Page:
The ULF is based on Equation (7) expanded with [[beta].sub.3] (1/ln participants) + [[beta].sub.4] (l/(In participants) (2)), while the HACD cost model is equal to Equation (7), where the second output term is replaced by [[beta].sub.2] (1/participants).
The third cost function considered is the hyperbolic HACD model (see column 3 in Table 6).
The simplified ULF (SULF) and the TCF have AIC values at almost equally low levels (38,366 and 38,365, respectively), while the HACD's AIC, at 38,465, is "significantly" higher, so that the HACD model appears to be less well-suited.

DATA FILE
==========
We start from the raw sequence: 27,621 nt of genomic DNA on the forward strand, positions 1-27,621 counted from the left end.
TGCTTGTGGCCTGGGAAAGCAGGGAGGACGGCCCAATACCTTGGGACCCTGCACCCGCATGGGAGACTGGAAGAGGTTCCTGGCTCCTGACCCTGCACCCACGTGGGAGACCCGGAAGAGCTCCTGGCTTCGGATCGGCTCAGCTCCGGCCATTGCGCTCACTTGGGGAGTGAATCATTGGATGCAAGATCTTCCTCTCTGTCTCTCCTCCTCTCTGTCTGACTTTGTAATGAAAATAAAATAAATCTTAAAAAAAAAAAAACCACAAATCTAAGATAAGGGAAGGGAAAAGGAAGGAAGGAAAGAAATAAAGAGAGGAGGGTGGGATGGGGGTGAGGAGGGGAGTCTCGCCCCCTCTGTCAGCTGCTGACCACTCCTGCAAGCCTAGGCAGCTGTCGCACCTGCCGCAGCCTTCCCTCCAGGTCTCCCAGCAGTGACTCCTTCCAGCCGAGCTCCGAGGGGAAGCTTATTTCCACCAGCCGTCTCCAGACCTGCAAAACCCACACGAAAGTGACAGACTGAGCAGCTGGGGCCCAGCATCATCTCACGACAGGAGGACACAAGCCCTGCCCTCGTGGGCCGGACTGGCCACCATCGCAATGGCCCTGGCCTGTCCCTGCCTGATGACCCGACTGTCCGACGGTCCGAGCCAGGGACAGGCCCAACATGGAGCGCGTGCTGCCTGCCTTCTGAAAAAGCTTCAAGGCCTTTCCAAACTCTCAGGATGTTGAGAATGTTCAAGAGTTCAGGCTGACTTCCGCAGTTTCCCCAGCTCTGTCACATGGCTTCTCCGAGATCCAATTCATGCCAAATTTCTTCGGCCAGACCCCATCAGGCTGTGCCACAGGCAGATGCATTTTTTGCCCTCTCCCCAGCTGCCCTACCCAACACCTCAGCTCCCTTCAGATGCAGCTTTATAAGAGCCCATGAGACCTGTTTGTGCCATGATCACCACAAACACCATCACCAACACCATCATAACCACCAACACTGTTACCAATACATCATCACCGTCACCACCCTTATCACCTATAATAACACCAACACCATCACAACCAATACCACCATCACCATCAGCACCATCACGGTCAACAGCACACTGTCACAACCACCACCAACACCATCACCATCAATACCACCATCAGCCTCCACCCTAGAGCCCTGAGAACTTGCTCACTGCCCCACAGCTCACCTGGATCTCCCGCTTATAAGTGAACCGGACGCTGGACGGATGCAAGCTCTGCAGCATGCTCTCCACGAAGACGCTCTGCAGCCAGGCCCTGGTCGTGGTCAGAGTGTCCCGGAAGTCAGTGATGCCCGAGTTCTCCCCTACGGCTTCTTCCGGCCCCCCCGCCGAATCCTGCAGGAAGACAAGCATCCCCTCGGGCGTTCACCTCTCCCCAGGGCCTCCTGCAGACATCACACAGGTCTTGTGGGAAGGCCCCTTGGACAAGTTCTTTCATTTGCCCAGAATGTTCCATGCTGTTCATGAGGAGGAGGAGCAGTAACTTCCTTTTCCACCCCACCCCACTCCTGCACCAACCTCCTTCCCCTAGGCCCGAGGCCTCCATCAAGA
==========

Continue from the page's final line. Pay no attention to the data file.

The estimated cost elasticities for the mean pension fund size show a similar pattern for all considered cost functions: fluctuation somewhat around 0.71 (TCF and ULF) or around 0.74 (HACD), rising somewhat to a higher level during 1997-2005, and sliding back in recent years.
For the HACD model Table 7 shows scale economies only, because this model does not indicate an optimal scale.
For the reciprocal term in the HACD model, arguments (to replace o) exist for both the geometric and arithmetic mean.